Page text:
On the other hand, in regard to trees, an actual object out in the world we live in, there is a ton of objective information that we can fall back on pertaining to whatever language we choose and however the language we do choose is explored...semiotically?On the other hand [unlike other animal communication], humans are able to convey a variety of purposes and are able to symbolise elements of the world with words and language. This symbolism is brought upon by signs; Ferdinand de Saussure, a Swiss linguist, believed that language consisted of a signifier (symbol) and a signified (concept).
Thus the word “tree” symbolises the actual object in reality that is the tree, and in this symbol there consists the signifier: how the word is phrased or spoken which is different across various languages and the actual concept (signified) which represents the idea of a tree is.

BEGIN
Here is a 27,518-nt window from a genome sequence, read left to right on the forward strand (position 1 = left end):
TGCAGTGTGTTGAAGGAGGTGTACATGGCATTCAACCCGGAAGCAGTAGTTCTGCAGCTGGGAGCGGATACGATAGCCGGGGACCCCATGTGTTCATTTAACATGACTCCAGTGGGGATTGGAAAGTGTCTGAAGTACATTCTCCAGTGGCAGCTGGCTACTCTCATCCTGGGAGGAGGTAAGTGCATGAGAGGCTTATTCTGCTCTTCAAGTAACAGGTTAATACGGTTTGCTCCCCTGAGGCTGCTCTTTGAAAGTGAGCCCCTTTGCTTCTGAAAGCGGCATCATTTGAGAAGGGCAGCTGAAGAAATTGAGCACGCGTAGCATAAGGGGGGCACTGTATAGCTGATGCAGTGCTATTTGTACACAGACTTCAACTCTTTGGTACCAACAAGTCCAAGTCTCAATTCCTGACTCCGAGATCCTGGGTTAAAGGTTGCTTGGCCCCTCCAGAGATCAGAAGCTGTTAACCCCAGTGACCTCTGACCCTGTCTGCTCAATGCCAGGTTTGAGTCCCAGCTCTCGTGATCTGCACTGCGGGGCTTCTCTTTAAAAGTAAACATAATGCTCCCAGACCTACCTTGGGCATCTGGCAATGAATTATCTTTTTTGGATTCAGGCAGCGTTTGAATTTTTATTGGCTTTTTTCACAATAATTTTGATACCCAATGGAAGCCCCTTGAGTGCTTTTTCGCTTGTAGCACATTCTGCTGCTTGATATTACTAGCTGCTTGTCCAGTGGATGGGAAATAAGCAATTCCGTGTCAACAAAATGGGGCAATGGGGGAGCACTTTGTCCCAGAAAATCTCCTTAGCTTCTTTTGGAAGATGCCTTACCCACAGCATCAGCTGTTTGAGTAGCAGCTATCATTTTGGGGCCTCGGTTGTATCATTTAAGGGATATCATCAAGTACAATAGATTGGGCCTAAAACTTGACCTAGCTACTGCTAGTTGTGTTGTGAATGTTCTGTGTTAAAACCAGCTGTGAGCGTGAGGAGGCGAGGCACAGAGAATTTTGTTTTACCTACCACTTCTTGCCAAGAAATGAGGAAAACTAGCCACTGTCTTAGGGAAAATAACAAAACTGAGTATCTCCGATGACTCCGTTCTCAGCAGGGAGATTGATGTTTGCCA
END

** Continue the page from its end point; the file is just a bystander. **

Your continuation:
Signifiers can generally come to the very same conclusions about whatever trees are being signified.
That is, until the discussion configures into a debate between the tree huggers and the lumber industry. What then is of significance? One side side deconstructing the other side based on which language deemed to be the most appropriate?
First trees. Now dogs.In Tractatus Logico-Philosophicus, Ludwig Wittgenstein put forth a treatise on the exploration of the limits of language and thought. In this he developed his picture theory of language which stated that language paints a picture of reality. Propositions then represent reality in a certain way and this can either be true or false; for example the proposition that “there is a dog in the garden” is true if in fact there actually is a dog in the garden and is false if it is not the case.
How about this: Jim holds dog-fighting contests in his back yard out near the garden next to the oak tree where the dogs, trained to be savage beasts, battle viciously to the death. A "picture theory of language" here.